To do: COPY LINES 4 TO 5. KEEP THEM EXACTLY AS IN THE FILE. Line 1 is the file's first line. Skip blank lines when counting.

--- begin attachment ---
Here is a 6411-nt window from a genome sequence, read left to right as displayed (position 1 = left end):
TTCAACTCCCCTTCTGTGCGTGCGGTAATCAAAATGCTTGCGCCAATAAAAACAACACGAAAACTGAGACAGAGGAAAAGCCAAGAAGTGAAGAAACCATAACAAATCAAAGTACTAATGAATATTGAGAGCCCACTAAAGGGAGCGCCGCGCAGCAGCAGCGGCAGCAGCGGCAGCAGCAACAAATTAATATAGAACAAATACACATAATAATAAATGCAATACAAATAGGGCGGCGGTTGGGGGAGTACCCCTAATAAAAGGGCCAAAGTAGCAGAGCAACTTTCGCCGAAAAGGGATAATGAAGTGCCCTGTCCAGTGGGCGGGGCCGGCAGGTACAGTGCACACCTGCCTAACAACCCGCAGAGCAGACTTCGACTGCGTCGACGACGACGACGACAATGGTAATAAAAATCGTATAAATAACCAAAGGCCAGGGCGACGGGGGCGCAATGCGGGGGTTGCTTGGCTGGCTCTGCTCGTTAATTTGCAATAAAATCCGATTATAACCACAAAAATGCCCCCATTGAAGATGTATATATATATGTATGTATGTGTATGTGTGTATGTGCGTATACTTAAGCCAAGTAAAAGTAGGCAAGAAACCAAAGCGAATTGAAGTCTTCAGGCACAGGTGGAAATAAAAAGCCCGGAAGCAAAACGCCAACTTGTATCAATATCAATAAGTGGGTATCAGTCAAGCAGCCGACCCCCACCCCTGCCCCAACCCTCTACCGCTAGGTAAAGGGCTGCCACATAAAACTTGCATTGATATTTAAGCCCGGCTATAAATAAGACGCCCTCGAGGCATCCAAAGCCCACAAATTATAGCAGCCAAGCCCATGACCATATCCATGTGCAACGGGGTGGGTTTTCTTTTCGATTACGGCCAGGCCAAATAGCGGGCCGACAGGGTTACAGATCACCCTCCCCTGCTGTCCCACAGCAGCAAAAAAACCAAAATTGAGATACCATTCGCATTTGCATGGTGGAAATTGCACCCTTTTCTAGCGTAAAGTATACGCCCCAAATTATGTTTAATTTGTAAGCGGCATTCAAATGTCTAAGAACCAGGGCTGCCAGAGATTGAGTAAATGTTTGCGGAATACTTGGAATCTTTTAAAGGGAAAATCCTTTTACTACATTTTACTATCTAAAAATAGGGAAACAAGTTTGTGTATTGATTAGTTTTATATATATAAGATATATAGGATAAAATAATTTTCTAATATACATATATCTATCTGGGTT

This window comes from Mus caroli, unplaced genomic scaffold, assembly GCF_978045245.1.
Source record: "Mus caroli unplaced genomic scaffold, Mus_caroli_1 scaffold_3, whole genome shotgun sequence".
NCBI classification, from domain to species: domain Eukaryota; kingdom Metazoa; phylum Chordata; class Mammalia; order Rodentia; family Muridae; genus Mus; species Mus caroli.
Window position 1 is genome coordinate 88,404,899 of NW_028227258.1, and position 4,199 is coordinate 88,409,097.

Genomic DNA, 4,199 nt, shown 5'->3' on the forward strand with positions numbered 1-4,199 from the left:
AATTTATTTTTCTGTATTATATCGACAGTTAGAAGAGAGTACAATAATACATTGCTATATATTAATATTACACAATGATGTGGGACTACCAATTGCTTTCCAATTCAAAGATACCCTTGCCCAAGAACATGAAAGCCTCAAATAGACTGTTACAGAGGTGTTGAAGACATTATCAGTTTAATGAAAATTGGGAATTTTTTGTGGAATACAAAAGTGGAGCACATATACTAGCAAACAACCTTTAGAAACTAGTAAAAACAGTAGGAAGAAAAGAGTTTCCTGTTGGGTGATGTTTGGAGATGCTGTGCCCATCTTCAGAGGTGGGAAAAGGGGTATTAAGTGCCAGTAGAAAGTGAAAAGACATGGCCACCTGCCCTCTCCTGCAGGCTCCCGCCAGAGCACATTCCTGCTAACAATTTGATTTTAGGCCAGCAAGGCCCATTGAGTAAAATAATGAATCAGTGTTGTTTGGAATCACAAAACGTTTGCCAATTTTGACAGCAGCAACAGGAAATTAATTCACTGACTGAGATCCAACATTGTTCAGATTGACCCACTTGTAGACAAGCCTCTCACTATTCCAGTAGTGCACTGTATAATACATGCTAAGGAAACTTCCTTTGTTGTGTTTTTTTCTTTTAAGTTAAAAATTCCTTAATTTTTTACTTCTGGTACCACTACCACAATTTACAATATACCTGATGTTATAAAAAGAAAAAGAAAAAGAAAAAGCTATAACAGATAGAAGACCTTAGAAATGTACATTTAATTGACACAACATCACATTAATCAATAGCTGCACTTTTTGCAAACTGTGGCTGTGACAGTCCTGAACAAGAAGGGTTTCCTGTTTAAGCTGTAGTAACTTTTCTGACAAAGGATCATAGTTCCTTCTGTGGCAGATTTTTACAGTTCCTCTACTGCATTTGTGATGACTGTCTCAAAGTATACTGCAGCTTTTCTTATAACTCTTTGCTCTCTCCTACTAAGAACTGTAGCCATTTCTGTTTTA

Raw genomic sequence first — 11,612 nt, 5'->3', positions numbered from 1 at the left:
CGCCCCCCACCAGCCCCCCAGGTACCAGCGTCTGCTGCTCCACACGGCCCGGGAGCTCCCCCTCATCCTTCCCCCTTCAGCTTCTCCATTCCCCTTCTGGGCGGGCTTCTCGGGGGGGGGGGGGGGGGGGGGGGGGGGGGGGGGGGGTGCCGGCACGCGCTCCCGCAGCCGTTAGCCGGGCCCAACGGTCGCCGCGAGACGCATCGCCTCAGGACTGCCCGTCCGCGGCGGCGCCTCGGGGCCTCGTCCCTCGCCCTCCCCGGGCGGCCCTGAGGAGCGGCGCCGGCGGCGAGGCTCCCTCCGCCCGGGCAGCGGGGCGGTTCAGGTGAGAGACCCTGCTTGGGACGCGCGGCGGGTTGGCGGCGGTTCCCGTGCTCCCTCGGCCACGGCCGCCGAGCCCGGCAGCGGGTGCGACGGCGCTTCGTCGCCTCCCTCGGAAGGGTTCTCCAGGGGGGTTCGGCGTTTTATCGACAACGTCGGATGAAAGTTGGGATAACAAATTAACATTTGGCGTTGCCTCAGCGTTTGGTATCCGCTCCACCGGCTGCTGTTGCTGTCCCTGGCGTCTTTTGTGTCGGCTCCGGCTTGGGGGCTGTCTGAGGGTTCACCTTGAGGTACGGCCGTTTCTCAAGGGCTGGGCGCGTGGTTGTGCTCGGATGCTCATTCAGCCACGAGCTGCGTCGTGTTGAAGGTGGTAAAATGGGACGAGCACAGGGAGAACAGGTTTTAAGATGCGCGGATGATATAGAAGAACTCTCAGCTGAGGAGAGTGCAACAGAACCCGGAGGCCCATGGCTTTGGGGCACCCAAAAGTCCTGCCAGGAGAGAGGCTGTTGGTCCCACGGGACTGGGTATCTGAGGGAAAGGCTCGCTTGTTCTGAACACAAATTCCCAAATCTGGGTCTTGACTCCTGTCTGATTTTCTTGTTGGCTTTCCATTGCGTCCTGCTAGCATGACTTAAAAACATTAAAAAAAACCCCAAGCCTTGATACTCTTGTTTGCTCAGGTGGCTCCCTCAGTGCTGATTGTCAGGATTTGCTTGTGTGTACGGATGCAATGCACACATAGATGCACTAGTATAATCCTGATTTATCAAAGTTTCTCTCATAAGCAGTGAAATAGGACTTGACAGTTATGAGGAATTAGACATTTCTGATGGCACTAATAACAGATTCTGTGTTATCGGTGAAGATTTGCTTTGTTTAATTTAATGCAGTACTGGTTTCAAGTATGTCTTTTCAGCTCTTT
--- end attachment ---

Source record: "Mus caroli unplaced genomic scaffold, Mus_caroli_1 scaffold_3, whole genome shotgun sequence".
NCBI classification, from domain to species: domain Eukaryota; kingdom Metazoa; phylum Chordata; class Mammalia; order Rodentia; family Muridae; genus Mus; species Mus caroli.